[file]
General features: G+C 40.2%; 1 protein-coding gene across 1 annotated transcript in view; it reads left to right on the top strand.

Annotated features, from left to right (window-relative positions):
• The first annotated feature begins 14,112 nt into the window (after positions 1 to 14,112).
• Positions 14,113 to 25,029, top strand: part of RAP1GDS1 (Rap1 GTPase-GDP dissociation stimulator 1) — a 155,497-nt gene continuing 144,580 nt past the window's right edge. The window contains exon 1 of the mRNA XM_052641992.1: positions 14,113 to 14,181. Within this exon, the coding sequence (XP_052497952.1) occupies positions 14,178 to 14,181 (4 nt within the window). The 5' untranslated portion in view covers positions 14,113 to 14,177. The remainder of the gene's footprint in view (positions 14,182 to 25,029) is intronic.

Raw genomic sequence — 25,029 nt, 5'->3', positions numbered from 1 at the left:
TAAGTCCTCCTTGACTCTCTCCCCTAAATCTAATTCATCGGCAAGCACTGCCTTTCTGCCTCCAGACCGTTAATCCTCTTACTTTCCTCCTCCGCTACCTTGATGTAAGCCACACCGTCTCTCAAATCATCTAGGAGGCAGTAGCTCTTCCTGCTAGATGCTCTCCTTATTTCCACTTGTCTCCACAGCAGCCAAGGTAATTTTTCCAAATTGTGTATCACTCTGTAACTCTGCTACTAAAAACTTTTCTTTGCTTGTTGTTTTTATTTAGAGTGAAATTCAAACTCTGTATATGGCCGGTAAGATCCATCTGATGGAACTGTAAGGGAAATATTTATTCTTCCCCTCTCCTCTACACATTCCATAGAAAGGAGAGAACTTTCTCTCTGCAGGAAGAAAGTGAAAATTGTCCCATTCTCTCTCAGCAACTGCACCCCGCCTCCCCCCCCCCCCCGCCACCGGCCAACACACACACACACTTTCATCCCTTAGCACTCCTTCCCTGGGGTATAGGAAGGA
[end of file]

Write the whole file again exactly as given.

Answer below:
General features: G+C 40.2%; 1 protein-coding gene across 1 annotated transcript in view; it reads left to right on the top strand.

Annotated features, from left to right (window-relative positions):
• The first annotated feature begins 14,112 nt into the window (after positions 1 to 14,112).
• Positions 14,113 to 25,029, top strand: part of RAP1GDS1 (Rap1 GTPase-GDP dissociation stimulator 1) — a 155,497-nt gene continuing 144,580 nt past the window's right edge. The window contains exon 1 of the mRNA XM_052641992.1: positions 14,113 to 14,181. Within this exon, the coding sequence (XP_052497952.1) occupies positions 14,178 to 14,181 (4 nt within the window). The 5' untranslated portion in view covers positions 14,113 to 14,177. The remainder of the gene's footprint in view (positions 14,182 to 25,029) is intronic.

Raw genomic sequence — 25,029 nt, 5'->3', positions numbered from 1 at the left:
TAAGTCCTCCTTGACTCTCTCCCCTAAATCTAATTCATCGGCAAGCACTGCCTTTCTGCCTCCAGACCGTTAATCCTCTTACTTTCCTCCTCCGCTACCTTGATGTAAGCCACACCGTCTCTCAAATCATCTAGGAGGCAGTAGCTCTTCCTGCTAGATGCTCTCCTTATTTCCACTTGTCTCCACAGCAGCCAAGGTAATTTTTCCAAATTGTGTATCACTCTGTAACTCTGCTACTAAAAACTTTTCTTTGCTTGTTGTTTTTATTTAGAGTGAAATTCAAACTCTGTATATGGCCGGTAAGATCCATCTGATGGAACTGTAAGGGAAATATTTATTCTTCCCCTCTCCTCTACACATTCCATAGAAAGGAGAGAACTTTCTCTCTGCAGGAAGAAAGTGAAAATTGTCCCATTCTCTCTCAGCAACTGCACCCCGCCTCCCCCCCCCCCCCGCCACCGGCCAACACACACACACACTTTCATCCCTTAGCACTCCTTCCCTGGGGTATAGGAAGGA